I’m glad to have started a de­bate, says athlete who breast­fed on ul­tra-marathon

So­phie Power was stunned to be a so­cial me­dia hit. But, she tells Jamie Doward, she is pleased ma­ter­nal guilt is be­ing dis­cussed

The Observer - - News -

It was the im­age that trig­gered a global de­bate about moth­er­hood. A lit­tle un­der half­way through one of the world’s most gru­elling races, the 105-mile Ul­tra-Trail du Mont Blanc (UTMB), So­phie Power, 36, was pho­tographed at an aid sta­tion near the Ital­ian ski re­sort of Cour­mayeur breast­feed­ing her three-month-old son, Cor­mac.

Within days, the im­age had gone vi­ral and was picked up by news­pa­pers from In­dia to In­di­anapo­lis.

Now back at home in Is­ling­ton, north Lon­don, Power said she had been ill-pre­pared for the at­ten­tion she was to re­ceive on so­cial me­dia, but was pleased about the con­ver­sa­tion she had started.

“It has high­lighted some­thing that women feel re­ally un­able to talk about. There is this huge mother’s guilt that all the time you need to be 100% fo­cused on your baby, and I’m say­ing that by not fo­cus­ing on your own phys­i­cal and men­tal health you can’t be the best mother. For me, per­son­ally, I need to be phys­i­cally fit and have those men­tal breaks. Women re­ally strug­gle to be open about say­ing that.”

She said she had thought lit­tle of the pho­to­graph when it was taken. “In the pic­ture, I’m just fo­cused on feed­ing Cor­mac, pump­ing the milk. Prob­a­bly a me­tre out of shot is my hus­band, John, try­ing to con­vince me to eat an av­o­cado sand­wich and go­ing through my pack, chang­ing over my head torch bat­ter­ies, putting the food in there. Alexis [Berg, a pho­tog­ra­pher with the on­line run­ning com­mu­nity Strava] asked if he could take the photo and we thought noth­ing of it. We thought it might make a small Strava story about women do­ing some­thing a bit dif­fer­ent dur­ing the race.”

Con­sid­er­ing she has run al­most 50 miles, Power, co-founder of a com­pany that tack­les in­ner-city air pol­lu­tion, seems rel­a­tively com­posed in the pic­ture – es­pe­cially com­pared with the ex­hausted male run­ner ly­ing flat out on his back next to her.

“I’d gone through the first night with no sleep, as a lot of run­ners had. But as a mother I was re­ally pre­pared for that. In terms of sleep de­pri­va­tion, I was prob­a­bly the best trained per­son on the start line. I’d had 20 min­utes’ sleep over two nights. But I was tak­ing the race re­ally gen­tly. Some peo­ple rac­ing UTMB were push­ing them­selves to the limit. I had to do the op­po­site. I was try­ing to keep a lot of food down for my milk sup­ply. I was al­most re­freshed when I got there com­pared to a nor­mal race.”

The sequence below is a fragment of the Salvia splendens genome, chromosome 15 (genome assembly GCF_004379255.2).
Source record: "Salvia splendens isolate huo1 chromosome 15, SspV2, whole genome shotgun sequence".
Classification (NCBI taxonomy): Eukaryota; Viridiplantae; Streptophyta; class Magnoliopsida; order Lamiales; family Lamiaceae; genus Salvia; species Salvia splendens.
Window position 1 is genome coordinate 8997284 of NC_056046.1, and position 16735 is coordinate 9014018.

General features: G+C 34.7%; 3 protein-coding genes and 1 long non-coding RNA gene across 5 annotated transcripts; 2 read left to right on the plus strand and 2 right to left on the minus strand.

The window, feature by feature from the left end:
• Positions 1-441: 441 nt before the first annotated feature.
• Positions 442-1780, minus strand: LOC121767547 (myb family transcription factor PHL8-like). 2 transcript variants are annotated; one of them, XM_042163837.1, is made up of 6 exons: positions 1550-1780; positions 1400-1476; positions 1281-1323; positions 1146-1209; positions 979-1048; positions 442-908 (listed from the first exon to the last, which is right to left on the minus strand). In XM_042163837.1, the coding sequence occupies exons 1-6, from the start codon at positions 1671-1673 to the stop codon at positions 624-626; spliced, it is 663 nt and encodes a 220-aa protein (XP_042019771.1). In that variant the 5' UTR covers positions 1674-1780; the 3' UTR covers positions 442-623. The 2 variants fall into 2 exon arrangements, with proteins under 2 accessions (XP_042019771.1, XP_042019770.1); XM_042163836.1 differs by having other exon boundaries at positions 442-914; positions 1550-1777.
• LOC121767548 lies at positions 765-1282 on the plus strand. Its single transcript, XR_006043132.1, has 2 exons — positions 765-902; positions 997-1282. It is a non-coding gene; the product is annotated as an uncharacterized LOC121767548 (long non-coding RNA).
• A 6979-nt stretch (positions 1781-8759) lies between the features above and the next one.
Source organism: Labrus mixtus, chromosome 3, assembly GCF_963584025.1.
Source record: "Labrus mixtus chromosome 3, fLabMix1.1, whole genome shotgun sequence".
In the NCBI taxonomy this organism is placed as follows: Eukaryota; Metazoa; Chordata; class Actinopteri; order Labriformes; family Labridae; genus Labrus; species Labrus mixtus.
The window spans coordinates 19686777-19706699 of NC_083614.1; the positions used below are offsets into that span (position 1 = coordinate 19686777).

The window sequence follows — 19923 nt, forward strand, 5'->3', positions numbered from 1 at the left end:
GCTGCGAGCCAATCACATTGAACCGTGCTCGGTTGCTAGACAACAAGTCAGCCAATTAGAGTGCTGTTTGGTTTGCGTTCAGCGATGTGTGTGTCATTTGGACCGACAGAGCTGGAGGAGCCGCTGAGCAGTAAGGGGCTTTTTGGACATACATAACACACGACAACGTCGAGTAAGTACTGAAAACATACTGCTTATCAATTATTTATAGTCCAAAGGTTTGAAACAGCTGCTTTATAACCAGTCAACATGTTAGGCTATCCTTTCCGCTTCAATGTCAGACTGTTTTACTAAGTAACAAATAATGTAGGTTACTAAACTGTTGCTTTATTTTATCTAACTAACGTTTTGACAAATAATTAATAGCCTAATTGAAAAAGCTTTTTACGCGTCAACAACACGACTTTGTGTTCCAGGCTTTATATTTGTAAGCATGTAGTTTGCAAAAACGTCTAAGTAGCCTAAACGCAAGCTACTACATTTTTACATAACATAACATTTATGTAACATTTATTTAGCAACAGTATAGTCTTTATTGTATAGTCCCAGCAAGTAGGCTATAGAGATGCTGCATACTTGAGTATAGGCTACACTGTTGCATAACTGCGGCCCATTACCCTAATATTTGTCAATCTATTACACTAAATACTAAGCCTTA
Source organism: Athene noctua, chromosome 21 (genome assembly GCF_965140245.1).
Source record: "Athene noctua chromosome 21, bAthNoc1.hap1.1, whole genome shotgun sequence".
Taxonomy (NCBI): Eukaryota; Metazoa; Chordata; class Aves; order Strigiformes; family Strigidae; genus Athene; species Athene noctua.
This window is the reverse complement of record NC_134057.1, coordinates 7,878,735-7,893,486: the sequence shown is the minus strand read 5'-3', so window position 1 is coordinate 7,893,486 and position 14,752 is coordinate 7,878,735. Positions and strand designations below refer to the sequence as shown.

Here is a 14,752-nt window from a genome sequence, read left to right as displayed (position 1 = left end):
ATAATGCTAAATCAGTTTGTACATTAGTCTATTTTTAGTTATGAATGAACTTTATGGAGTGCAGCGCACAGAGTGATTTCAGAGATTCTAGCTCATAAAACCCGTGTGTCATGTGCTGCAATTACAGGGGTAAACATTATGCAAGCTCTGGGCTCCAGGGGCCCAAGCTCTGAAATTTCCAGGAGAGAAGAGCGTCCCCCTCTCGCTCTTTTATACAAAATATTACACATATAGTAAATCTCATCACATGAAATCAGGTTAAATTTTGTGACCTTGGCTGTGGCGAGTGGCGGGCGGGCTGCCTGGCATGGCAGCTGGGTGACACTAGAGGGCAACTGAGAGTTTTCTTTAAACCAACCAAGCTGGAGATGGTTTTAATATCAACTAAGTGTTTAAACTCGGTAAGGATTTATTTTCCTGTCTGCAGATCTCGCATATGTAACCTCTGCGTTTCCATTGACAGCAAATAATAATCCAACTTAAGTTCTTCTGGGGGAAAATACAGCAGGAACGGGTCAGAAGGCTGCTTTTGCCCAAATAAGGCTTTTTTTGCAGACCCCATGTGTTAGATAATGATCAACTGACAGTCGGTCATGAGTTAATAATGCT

Be­fore the UTMB, which she fin­ished in just un­der 44 hours, Power had run sev­eral of the world’s most fa­mous ul­tra races in­clud­ing the Marathon des Sables across the Sa­hara and the 153-mile, non-stop Spar­tathlon in Greece.

“I started run­ning in 2009 pretty much from scratch. I’d never run more than a mile in my life when I signed up for the Marathon des Sables not re­ally know­ing what it was. I signed up to an iron­man barely able to swim a length of a pool.”

To en­ter the UTMB, she needed to earn points by run­ning other ul­tras. Power had a place in the 2015 UTMB but had to give it up be­cause she was six months’ preg­nant with her first son, Don­nacha, now three.

In con­trast with in­jured ath­letes, the UTMB does not al­low women to de­fer their places if they be­come preg­nant. In 2018, hav­ing bagged an­other place, Power faced a dilemma: run or spend years amass­ing more points.

“This would mean miss­ing out. I never set out say­ing I had to fin­ish the course. I just wanted to be in na­ture, to see how it goes.”

It was the thought of run­ning the fi­nal me­tres through Cha­monix with Don­nacha that had kept her go­ing through the race’s tough­est stages. “I had to tell him to slow down, he was too fast, my legs were too tired. I picked up Cor­mac about 50 me­tres from the fin­ish and crossed the line with both of them.”

While the pho­to­graph has been well re­ceived on so­cial me­dia, there has been a back­lash. A Twit­ter poll by a run­ner’s mag­a­zine ask­ing if read­ers thought Power’s ac­tions were “gross, a lit­tle self­ish” or “it’s her busi­ness” was taken down af­ter read­ers com­plained.

Over­all, though, Power feels her 15 min­utes of fame have sent out a strong and un­am­bigu­ous mes­sage.

“This pic­ture has al­lowed women to say: ‘When we be­come moth­ers our self-iden­tity doesn’t change.’ We shouldn’t have to lose who we were be­fore we were moth­ers. Men cer­tainly don’t. You see all these pic­tures of dads cross­ing fin­ish­ing lines with their ba­bies. Why do we as a so­ci­ety see that as dif­fer­ent for the mother?”

‘I’m say­ing that by not fo­cus­ing on your own phys­i­cal and men­tal health you can’t be the best mother’ So­phie Power

Pho­to­graph by Alexis Berg/AFP

So­phie Power breast­feeds her son Cor­mac at a rest stop dur­ing the 105-mile Ul­tra-Trail du Mont Blanc race.

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